Make sure to go in the same direction each time you roll your paint, otherwise you will be able to see lines. Also, it's very easy to mess up the edges while painting because many laminate cabinets have round edges at the tops and bottoms so there is no stopping point when painting, so make sure you go completely under the door if that's the case. Make sure to use thin, even layers. I recommend doing at least 2 layers of paint, I did 3 on my cabinets. I also had paint/primer in one, so if you don't buy that type of paint, you should probably use a primer, especially if you're going from dark to light or light to dark. Be sure to read the label on the paint can and give it sufficient time to dry and cure between coats. Otherwise it wont dry or it will get bumpy.
I'm not sure how much space you have to paint, but this is the only system that worked for me (space-wise). I didn't want the paint to get everywhere, but I also didn't want what I've painted to get smudged, so I placed each door on a ladder so that the paint wouldn't get messed up and I could paint the edges at the same time.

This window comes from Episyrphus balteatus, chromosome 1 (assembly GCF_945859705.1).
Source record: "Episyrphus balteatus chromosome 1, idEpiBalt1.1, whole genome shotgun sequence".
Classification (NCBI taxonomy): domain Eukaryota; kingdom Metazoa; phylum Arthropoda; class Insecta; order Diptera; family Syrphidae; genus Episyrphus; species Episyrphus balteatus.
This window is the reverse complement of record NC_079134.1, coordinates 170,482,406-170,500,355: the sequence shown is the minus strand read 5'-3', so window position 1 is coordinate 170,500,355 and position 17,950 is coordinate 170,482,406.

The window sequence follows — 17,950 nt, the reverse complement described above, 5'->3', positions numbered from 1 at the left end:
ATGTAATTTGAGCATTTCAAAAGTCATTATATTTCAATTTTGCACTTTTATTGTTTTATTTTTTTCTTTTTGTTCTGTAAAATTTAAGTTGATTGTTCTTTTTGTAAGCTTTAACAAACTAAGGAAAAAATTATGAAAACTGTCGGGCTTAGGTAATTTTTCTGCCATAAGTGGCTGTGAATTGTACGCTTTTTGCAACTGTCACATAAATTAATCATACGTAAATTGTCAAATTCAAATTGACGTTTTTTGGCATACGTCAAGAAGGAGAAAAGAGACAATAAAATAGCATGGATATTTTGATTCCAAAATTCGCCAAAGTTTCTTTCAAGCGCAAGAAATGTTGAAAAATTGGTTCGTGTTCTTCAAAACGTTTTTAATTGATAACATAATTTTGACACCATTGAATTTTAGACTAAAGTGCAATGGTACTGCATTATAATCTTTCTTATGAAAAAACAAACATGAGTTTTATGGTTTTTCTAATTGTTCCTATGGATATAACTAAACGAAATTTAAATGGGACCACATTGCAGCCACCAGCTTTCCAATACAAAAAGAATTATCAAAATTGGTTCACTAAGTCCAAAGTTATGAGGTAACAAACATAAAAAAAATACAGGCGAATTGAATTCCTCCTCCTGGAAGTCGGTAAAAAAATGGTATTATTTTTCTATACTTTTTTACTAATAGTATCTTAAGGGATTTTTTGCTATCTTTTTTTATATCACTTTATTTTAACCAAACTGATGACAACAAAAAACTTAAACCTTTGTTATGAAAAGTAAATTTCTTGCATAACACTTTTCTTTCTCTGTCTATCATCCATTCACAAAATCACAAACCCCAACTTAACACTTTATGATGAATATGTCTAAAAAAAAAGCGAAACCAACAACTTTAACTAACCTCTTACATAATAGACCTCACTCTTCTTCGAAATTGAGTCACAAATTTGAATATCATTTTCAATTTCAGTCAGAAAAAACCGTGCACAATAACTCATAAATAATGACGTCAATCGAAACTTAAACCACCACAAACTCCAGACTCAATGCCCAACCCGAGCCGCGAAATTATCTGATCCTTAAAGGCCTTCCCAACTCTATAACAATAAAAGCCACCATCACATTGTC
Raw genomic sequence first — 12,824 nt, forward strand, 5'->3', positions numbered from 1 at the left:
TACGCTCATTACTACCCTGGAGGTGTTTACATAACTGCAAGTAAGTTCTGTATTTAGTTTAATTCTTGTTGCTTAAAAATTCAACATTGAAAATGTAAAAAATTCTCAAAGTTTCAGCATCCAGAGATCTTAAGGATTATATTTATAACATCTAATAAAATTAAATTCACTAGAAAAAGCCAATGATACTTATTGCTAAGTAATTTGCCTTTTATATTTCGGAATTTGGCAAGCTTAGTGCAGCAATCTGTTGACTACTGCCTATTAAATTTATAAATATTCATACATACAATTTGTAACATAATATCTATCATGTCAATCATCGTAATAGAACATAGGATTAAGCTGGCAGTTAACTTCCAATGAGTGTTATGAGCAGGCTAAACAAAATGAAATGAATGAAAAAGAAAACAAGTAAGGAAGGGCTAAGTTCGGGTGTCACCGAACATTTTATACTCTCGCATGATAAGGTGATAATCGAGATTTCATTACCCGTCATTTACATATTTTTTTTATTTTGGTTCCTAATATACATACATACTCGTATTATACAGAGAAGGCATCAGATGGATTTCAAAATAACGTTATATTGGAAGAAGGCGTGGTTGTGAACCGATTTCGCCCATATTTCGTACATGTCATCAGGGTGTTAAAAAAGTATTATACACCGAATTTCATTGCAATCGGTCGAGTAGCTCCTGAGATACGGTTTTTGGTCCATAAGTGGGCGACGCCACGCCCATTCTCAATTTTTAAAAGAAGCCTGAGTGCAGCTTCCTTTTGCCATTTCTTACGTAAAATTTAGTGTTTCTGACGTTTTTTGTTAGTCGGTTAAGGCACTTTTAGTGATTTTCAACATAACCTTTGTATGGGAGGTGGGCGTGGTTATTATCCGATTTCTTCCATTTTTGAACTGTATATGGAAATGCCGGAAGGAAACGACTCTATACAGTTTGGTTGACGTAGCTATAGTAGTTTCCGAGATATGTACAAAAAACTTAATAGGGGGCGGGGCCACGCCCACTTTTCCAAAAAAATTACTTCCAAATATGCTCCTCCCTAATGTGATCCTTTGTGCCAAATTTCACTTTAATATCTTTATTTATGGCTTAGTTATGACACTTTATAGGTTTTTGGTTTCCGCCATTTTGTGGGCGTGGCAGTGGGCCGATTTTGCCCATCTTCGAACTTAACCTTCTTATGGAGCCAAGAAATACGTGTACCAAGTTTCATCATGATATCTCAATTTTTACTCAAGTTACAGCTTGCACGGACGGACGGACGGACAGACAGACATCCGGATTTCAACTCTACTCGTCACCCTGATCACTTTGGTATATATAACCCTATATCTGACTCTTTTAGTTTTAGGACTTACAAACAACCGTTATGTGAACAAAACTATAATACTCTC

6. Seal It
This is the most important step. Don't forget to seal your doors. I highly recommend using Johnson's Water Seal on your cabinets because it's nearly impossible to scratch. I have redone my bathroom cabinets and my kitchen cabinets, and so far nothing has scratched or chipped! This is exterior, oil-based sealant, so be sure to purchase the proper brushes for the job. I couldn't find rollers for oil-based paint, so I had to use a brush. The finer the bristles the better - it makes for a much smoother finish. Be careful in selecting your sealant because many of them are tinted and it can throw off your paint color. You can pick any finish - I chose satin and I love it!
I applied two coats on my cabinets just to be safe. The key to a smooth sealant is to make sure your brush/roller is completely saturated. If there is any beading on your doors, it will dry that way and give a texture that you don't want. Don't forget to let it cure between coats or before hanging. I waited at least 24 hours between coats, usually 48 hours (unless it was raining). If you don't, you risk scratching and smudging your work - and at this point it's worth the wait not to have to redo them!
7. Pick your Hardware
This is where most of my budget went. I spent about $150 on hardware. To me, this was completely worth the cost because it gave my cabinets a whole new style. Depending on what hardware you choose, the price can be much higher or lower than mine. I chose knobs and pulls that were between $3.00 - $3.50 each.
Installing the hardware was tricky because it's very difficult to drill evenly into plywood. I ended up making a template out of some old cardboard and using that to guide me in the installation process.
8. Hang the Cabinets!
This is the most fun because you get to see all of your hard work pay off!